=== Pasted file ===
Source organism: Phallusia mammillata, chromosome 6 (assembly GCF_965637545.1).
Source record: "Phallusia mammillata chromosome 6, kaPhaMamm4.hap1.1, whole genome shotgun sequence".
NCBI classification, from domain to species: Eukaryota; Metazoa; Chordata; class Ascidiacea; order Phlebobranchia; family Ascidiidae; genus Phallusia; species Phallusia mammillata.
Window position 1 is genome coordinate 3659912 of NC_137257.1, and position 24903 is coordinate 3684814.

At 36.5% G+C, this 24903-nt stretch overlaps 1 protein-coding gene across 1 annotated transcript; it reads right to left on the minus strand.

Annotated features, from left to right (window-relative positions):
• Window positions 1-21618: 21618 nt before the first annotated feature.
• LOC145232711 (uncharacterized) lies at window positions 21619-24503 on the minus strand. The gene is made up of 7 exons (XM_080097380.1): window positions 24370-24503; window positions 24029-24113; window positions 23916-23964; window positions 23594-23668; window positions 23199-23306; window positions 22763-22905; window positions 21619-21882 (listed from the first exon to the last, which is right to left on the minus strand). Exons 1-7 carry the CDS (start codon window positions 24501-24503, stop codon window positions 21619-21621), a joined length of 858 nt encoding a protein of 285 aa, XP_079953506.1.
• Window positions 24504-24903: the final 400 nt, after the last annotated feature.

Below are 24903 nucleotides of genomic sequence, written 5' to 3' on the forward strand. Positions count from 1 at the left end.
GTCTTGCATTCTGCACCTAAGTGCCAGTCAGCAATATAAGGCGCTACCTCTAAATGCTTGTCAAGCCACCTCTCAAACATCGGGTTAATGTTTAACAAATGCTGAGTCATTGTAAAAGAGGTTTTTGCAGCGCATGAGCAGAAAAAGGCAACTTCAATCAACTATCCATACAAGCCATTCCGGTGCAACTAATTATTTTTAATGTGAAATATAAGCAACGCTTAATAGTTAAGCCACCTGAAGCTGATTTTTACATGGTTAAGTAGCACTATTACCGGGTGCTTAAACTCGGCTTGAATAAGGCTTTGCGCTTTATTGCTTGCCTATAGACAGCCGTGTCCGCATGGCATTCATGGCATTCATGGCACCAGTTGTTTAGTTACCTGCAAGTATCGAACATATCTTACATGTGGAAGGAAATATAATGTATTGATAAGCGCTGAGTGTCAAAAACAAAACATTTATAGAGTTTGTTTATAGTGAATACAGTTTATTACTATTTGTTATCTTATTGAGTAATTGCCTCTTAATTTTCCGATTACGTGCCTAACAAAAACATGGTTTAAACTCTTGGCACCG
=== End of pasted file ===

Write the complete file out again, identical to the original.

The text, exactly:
Source organism: Phallusia mammillata, chromosome 6 (assembly GCF_965637545.1).
Source record: "Phallusia mammillata chromosome 6, kaPhaMamm4.hap1.1, whole genome shotgun sequence".
NCBI classification, from domain to species: Eukaryota; Metazoa; Chordata; class Ascidiacea; order Phlebobranchia; family Ascidiidae; genus Phallusia; species Phallusia mammillata.
Window position 1 is genome coordinate 3659912 of NC_137257.1, and position 24903 is coordinate 3684814.

At 36.5% G+C, this 24903-nt stretch overlaps 1 protein-coding gene across 1 annotated transcript; it reads right to left on the minus strand.

Annotated features, from left to right (window-relative positions):
• Window positions 1-21618: 21618 nt before the first annotated feature.
• LOC145232711 (uncharacterized) lies at window positions 21619-24503 on the minus strand. The gene is made up of 7 exons (XM_080097380.1): window positions 24370-24503; window positions 24029-24113; window positions 23916-23964; window positions 23594-23668; window positions 23199-23306; window positions 22763-22905; window positions 21619-21882 (listed from the first exon to the last, which is right to left on the minus strand). Exons 1-7 carry the CDS (start codon window positions 24501-24503, stop codon window positions 21619-21621), a joined length of 858 nt encoding a protein of 285 aa, XP_079953506.1.
• Window positions 24504-24903: the final 400 nt, after the last annotated feature.

Below are 24903 nucleotides of genomic sequence, written 5' to 3' on the forward strand. Positions count from 1 at the left end.
GTCTTGCATTCTGCACCTAAGTGCCAGTCAGCAATATAAGGCGCTACCTCTAAATGCTTGTCAAGCCACCTCTCAAACATCGGGTTAATGTTTAACAAATGCTGAGTCATTGTAAAAGAGGTTTTTGCAGCGCATGAGCAGAAAAAGGCAACTTCAATCAACTATCCATACAAGCCATTCCGGTGCAACTAATTATTTTTAATGTGAAATATAAGCAACGCTTAATAGTTAAGCCACCTGAAGCTGATTTTTACATGGTTAAGTAGCACTATTACCGGGTGCTTAAACTCGGCTTGAATAAGGCTTTGCGCTTTATTGCTTGCCTATAGACAGCCGTGTCCGCATGGCATTCATGGCATTCATGGCACCAGTTGTTTAGTTACCTGCAAGTATCGAACATATCTTACATGTGGAAGGAAATATAATGTATTGATAAGCGCTGAGTGTCAAAAACAAAACATTTATAGAGTTTGTTTATAGTGAATACAGTTTATTACTATTTGTTATCTTATTGAGTAATTGCCTCTTAATTTTCCGATTACGTGCCTAACAAAAACATGGTTTAAACTCTTGGCACCG